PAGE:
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Discussion papers
https://doi.org/10.5194/acp-2018-910
© Author(s) 2018. This work is distributed under
the Creative Commons Attribution 4.0 License.
https://doi.org/10.5194/acp-2018-910
© Author(s) 2018. This work is distributed under
the Creative Commons Attribution 4.0 License.

Research article 06 Nov 2018

Research article | 06 Nov 2018

Review status
This discussion paper is a preprint. It is a manuscript under review for the journal Atmospheric Chemistry and Physics (ACP).

Two pathways of how SST anomalies drive the interannual variability of autumnal haze days in the Beijing–Tianjin–Hebei region, China

Jing Wang1, Zhiwei Zhu1, Li Qi1, Qiaohua Zhao1, Jinhai He1, and Julian X. L. Wang2 Jing Wang et al.
  • 1Key Laboratory of Meteorological Disaster, Ministry of Education (KLME)/Joint International Research Laboratory of Climate and Environment Change (ILCEC)/Collaborative Innovation Center on Forecast and Evaluation of Meteorological Disasters (CIC-FEMD), Nanjing University of Information Science and Technology, Nanjing, China
  • 2Air Resources Laboratory, National Oceanic and Atmospheric Administration, College Park, MD, USA

Abstract. Analogous to the circumstances in wintertime, the increasing severity of autumnal haze pollution over the Beijing–Tianjin–Hebei (BTH) region may also lead to impairment of the socioeconomic development and human health in this region. Despite manmade aerosol emissions, the interannual variability of autumnal (September–October–November) haze days (AHD) in the BTH region (AHDBTH) is apparently tied to the global and regional meteorological anomalies. The present study suggests that an above-normal AHDBTH is closely associated with the simultaneous sea surface temperature (SST) warming in two regions [over the North Atlantic subtropical sector (R1) and over the western North Pacific sector (R2)]. When the autumnal SST warming in R1 and R2 are both remarkably significant, the joint impacts can greatly enhance the likelihood of a higher AHDBTH. Observational and simulation evidence suggests that SST anomalies can affect the variation in AHDBTH via two different pathways. Firstly, SST warming in R1 can induce a downstream mid-latitudinal Rossby wave train, leading to a barotropic high-pressure and subsidence anomaly over the BTH region. Secondly, SST warming in R2 can also result in air subsidence over the BTH region through an anomalous local meridional cell. Through these two distinct pathways, localized meteorological circumstances conducive to a higher AHDBTH (i.e., repressed planetary boundary layer, weak southerly airflow, and warm and moist conditions) can be established.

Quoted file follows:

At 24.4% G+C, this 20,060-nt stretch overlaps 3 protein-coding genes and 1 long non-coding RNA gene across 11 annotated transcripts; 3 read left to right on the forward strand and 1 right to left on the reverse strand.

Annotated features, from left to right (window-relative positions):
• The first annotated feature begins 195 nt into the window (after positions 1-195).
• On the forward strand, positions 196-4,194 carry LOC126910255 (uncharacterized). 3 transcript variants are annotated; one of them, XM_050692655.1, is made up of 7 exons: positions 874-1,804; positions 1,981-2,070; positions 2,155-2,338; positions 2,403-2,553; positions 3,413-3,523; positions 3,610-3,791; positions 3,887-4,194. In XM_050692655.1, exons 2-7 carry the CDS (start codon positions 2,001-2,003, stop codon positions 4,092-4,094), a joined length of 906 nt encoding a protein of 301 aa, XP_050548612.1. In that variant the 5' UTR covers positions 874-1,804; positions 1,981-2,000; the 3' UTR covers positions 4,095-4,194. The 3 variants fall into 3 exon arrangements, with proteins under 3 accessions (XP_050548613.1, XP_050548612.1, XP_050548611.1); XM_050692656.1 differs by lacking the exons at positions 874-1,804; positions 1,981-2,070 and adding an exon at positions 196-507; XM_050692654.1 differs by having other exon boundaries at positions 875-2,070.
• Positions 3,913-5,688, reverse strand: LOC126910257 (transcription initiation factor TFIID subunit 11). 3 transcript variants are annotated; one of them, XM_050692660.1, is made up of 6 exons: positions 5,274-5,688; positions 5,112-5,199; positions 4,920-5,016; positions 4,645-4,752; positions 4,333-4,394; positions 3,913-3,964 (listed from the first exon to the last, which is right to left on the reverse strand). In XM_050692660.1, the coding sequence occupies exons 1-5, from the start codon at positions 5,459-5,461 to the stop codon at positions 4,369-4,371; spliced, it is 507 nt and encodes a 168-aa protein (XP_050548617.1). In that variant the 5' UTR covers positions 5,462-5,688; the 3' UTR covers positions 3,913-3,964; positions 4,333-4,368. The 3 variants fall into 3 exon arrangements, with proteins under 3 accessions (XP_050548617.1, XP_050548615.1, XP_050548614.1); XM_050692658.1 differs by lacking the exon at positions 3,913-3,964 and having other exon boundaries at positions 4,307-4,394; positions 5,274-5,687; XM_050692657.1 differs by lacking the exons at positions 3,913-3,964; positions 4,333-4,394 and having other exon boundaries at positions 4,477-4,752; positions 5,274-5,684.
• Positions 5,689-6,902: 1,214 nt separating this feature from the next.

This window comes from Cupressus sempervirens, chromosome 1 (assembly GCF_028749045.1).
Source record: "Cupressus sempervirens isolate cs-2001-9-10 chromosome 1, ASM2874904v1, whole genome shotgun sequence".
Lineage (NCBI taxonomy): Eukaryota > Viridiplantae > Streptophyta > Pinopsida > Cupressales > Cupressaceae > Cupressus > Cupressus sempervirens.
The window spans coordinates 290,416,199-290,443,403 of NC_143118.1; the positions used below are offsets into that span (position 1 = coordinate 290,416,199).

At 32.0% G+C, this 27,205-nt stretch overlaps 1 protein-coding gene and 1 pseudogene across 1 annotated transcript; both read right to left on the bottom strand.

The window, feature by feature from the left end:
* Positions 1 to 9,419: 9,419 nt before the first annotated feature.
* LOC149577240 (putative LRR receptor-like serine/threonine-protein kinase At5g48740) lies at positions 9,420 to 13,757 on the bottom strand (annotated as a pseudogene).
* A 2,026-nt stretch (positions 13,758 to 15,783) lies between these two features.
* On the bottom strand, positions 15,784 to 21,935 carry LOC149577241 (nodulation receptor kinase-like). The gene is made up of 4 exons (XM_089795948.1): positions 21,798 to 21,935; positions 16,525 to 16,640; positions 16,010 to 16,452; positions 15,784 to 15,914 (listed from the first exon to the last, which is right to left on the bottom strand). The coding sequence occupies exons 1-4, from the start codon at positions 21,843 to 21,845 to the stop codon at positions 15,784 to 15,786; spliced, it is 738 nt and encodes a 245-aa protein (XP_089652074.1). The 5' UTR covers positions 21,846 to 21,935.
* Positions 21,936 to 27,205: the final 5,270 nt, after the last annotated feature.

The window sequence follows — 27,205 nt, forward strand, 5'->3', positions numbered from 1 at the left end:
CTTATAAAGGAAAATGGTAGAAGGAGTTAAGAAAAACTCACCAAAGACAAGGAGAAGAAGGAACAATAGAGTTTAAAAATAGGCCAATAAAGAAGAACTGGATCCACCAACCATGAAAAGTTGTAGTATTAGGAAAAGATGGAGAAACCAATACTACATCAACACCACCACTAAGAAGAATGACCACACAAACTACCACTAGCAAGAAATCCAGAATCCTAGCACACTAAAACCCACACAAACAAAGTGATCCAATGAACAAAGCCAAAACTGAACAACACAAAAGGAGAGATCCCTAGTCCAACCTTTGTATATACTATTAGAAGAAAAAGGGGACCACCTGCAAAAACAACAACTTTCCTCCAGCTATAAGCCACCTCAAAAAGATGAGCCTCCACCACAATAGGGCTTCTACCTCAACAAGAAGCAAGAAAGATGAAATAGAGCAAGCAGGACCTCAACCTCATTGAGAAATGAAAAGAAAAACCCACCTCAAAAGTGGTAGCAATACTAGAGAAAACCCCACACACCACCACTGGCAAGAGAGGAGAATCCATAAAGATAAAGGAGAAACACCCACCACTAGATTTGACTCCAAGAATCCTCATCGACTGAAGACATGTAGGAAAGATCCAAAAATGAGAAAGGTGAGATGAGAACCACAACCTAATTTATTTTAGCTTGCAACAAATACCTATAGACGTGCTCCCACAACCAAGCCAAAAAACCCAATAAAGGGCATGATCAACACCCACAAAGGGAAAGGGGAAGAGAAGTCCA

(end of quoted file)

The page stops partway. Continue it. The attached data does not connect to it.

Jing Wang et al.
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Data sets

Atmospheric circulation data ECMWF https://doi.org/10.1002/qj.828

Atmospheric circulation data NCEP/NCAR https://doi.org/10.1175/1520-0477(1996)077<0437:tnyrp>2.0.co;2

Sea-surface-temperature data NOAA https://doi.org/10.1175/jcli-d-16-0836.1

Monthly precipitation data NOAA https://doi.org/10.1175/1525-7541(2002)003<0249:glpaym>2.0.co;2

Ground observations CMA https://doi.org/10.5194/acp-18-3173-2018

Jing Wang et al.
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Short summary
Fewer attentions have been paid to haze weather during autumn season. Here, we unravel the mechanism on how SST anomalies over the subtropical North Atlantic and western North Pacific drive the interannual variability of the autumnal haze days in Beijing–Tianjin–Hebei region. The two pathways of SST anomaly forcings can result in anticyclonic (cyclonic) anomaly over Northeast Asia, leading to lower-level anomalous southerly (northerly) and in turn more (less) haze days in this region.
Fewer attentions have been paid to haze weather during autumn season. Here, we unravel the...
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